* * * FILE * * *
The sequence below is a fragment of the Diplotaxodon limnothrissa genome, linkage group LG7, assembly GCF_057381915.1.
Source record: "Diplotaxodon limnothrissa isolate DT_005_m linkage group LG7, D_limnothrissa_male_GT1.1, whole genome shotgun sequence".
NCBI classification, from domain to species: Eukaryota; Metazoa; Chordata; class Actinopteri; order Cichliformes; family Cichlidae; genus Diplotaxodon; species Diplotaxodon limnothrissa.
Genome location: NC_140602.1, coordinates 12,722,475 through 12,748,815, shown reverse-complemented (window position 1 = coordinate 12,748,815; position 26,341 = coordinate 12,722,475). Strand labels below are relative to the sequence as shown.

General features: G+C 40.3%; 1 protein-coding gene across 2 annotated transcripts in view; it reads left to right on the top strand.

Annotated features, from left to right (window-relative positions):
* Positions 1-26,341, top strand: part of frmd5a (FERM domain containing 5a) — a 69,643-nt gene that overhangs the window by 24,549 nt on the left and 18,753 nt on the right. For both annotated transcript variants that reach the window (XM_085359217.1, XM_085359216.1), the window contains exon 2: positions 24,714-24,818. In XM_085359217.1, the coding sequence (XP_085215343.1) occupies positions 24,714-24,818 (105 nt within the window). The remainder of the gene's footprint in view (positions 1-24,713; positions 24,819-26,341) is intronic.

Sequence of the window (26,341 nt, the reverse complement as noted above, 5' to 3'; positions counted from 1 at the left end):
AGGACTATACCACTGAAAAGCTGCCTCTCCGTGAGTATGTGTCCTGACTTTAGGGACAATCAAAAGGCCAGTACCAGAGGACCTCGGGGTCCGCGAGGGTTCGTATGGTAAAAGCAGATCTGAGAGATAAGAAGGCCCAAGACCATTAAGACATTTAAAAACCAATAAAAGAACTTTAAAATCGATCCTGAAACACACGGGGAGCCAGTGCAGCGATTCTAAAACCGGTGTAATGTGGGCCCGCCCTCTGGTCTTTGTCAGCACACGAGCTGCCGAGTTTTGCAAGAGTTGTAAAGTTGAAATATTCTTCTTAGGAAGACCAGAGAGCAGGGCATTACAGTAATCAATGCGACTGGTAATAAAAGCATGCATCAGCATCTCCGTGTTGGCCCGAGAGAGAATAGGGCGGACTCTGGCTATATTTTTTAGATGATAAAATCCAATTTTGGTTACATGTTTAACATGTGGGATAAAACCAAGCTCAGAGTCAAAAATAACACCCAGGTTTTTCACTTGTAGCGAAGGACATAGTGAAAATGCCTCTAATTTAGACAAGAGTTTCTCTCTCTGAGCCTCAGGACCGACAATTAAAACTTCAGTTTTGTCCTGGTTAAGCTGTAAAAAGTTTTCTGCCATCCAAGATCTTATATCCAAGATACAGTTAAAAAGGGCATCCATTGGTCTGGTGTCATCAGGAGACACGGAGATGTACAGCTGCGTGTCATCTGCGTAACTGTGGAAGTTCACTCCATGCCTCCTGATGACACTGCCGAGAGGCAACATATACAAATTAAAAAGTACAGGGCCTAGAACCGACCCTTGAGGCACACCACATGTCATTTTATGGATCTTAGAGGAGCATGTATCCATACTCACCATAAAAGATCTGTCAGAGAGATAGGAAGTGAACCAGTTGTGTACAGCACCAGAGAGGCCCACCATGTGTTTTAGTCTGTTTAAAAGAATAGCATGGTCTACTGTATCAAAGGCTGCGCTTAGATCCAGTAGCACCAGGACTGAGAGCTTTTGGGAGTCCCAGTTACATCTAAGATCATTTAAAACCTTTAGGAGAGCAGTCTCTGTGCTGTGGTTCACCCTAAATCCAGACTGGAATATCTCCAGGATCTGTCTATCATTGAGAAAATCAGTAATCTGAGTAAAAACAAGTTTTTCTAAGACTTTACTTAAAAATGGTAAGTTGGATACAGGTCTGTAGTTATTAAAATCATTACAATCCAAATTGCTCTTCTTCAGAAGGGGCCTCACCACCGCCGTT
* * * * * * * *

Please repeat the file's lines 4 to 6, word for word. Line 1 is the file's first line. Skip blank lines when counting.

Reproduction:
Genome location: NC_140602.1, coordinates 12,722,475 through 12,748,815, shown reverse-complemented (window position 1 = coordinate 12,748,815; position 26,341 = coordinate 12,722,475). Strand labels below are relative to the sequence as shown.

General features: G+C 40.3%; 1 protein-coding gene across 2 annotated transcripts in view; it reads left to right on the top strand.

Annotated features, from left to right (window-relative positions):